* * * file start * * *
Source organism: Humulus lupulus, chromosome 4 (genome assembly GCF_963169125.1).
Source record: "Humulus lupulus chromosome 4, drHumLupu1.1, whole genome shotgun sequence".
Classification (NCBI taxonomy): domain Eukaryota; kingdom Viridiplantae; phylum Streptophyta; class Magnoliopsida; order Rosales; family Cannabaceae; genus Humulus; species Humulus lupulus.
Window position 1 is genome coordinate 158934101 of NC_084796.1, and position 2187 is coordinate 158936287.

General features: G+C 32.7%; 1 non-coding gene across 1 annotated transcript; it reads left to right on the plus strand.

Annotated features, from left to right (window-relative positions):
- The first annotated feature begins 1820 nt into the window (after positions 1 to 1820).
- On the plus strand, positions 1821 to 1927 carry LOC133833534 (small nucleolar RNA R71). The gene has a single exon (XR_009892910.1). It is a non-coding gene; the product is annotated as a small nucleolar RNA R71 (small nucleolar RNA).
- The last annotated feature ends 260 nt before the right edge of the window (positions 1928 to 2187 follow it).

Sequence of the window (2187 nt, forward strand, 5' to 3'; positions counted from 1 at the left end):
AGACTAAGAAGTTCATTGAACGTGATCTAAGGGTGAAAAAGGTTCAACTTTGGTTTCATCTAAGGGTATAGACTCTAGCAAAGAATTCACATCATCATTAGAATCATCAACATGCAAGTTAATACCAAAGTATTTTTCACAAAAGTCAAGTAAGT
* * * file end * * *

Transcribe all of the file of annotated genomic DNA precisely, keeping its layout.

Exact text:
Source organism: Humulus lupulus, chromosome 4 (genome assembly GCF_963169125.1).
Source record: "Humulus lupulus chromosome 4, drHumLupu1.1, whole genome shotgun sequence".
Classification (NCBI taxonomy): domain Eukaryota; kingdom Viridiplantae; phylum Streptophyta; class Magnoliopsida; order Rosales; family Cannabaceae; genus Humulus; species Humulus lupulus.
Window position 1 is genome coordinate 158934101 of NC_084796.1, and position 2187 is coordinate 158936287.

General features: G+C 32.7%; 1 non-coding gene across 1 annotated transcript; it reads left to right on the plus strand.

Annotated features, from left to right (window-relative positions):
- The first annotated feature begins 1820 nt into the window (after positions 1 to 1820).
- On the plus strand, positions 1821 to 1927 carry LOC133833534 (small nucleolar RNA R71). The gene has a single exon (XR_009892910.1). It is a non-coding gene; the product is annotated as a small nucleolar RNA R71 (small nucleolar RNA).
- The last annotated feature ends 260 nt before the right edge of the window (positions 1928 to 2187 follow it).

Sequence of the window (2187 nt, forward strand, 5' to 3'; positions counted from 1 at the left end):
AGACTAAGAAGTTCATTGAACGTGATCTAAGGGTGAAAAAGGTTCAACTTTGGTTTCATCTAAGGGTATAGACTCTAGCAAAGAATTCACATCATCATTAGAATCATCAACATGCAAGTTAATACCAAAGTATTTTTCACAAAAGTCAAGTAAGT